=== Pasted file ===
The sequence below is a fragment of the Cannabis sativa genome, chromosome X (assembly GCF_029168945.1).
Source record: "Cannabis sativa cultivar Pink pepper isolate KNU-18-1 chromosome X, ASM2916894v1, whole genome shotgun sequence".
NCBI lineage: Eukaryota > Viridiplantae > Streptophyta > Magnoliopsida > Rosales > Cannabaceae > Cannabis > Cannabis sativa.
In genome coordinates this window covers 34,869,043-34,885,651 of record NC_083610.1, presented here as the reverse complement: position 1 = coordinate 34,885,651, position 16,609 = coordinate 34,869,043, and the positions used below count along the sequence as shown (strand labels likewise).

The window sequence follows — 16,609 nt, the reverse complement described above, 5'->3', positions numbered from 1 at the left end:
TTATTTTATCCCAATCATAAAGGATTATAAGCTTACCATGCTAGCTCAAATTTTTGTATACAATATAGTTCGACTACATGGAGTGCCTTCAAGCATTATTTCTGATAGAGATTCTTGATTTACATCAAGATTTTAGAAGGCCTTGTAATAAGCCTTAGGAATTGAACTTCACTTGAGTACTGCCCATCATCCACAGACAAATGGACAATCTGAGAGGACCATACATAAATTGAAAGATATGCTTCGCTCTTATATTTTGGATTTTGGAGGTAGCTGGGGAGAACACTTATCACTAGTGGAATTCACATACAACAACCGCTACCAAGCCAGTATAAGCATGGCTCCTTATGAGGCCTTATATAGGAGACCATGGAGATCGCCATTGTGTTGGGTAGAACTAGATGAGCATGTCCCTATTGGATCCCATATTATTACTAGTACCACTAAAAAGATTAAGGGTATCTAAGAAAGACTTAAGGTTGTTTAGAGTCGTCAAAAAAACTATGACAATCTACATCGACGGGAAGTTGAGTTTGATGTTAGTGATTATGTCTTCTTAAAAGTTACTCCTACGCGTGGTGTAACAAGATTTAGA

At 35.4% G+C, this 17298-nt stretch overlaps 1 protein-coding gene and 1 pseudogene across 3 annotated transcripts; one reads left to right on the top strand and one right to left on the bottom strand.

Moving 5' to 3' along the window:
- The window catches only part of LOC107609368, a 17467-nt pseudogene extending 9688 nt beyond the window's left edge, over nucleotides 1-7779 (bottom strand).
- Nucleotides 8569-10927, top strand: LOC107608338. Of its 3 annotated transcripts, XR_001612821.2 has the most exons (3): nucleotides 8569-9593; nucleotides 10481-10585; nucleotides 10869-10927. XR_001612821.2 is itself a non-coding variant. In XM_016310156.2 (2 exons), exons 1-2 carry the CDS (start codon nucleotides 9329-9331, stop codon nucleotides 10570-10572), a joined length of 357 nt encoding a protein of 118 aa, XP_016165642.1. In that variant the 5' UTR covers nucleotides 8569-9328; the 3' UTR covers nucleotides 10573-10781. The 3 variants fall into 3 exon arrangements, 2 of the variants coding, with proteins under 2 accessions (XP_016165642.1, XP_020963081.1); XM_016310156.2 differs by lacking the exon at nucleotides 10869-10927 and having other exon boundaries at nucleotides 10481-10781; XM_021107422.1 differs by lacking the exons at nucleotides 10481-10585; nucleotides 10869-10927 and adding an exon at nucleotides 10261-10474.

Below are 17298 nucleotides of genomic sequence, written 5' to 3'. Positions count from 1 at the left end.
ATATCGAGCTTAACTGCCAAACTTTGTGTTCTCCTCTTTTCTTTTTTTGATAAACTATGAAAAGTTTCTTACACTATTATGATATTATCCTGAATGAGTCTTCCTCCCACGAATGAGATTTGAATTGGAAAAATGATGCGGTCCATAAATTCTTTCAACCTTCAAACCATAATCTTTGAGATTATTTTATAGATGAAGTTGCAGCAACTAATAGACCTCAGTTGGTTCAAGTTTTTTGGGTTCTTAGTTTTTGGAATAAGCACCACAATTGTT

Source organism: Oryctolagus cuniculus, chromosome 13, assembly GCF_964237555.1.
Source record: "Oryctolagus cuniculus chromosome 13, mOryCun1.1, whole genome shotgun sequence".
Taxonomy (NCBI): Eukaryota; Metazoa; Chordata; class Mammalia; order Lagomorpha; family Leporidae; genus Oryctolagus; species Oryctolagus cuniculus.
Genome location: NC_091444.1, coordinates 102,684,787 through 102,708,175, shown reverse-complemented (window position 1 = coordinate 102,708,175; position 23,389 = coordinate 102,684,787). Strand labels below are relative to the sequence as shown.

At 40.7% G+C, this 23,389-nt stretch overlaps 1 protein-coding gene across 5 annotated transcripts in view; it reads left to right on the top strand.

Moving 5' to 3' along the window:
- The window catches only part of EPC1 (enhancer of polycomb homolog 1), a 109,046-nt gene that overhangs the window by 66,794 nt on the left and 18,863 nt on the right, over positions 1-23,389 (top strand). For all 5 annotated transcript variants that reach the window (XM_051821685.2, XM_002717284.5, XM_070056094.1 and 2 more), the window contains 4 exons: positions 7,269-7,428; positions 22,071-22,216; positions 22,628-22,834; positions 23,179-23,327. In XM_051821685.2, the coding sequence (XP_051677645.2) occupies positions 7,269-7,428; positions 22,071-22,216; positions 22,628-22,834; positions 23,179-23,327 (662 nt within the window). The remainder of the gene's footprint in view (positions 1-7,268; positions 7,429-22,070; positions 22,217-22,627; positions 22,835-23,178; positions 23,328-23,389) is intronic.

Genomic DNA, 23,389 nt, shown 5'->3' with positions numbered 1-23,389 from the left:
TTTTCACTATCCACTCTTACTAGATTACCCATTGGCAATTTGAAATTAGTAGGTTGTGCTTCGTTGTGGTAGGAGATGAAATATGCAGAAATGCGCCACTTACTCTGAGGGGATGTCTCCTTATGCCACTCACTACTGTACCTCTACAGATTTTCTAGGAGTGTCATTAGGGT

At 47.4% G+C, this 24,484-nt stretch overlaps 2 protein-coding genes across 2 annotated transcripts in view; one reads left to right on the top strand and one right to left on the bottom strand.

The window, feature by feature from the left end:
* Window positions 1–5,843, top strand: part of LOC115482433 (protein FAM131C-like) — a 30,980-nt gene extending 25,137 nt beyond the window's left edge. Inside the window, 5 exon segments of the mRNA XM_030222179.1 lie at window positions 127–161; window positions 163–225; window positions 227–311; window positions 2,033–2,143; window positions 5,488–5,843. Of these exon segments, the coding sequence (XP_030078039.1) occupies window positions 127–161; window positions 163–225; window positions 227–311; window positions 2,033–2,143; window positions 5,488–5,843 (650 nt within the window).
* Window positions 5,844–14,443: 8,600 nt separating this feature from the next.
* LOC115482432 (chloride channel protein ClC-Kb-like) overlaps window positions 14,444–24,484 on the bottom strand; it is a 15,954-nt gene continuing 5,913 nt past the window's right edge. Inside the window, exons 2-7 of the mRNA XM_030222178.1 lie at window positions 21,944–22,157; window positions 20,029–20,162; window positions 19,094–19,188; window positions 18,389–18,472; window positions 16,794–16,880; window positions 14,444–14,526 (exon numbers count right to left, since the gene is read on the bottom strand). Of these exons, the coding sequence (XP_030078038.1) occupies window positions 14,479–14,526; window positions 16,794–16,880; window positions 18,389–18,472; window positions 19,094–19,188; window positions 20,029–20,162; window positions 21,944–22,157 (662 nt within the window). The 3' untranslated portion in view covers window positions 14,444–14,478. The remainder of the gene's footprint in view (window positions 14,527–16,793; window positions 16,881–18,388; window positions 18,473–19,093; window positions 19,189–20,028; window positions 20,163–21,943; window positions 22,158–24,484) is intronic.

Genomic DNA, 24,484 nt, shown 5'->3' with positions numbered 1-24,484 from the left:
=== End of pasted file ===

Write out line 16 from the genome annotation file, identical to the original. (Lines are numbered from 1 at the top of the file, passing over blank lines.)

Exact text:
Genome location: NC_091444.1, coordinates 102,684,787 through 102,708,175, shown reverse-complemented (window position 1 = coordinate 102,708,175; position 23,389 = coordinate 102,684,787). Strand labels below are relative to the sequence as shown.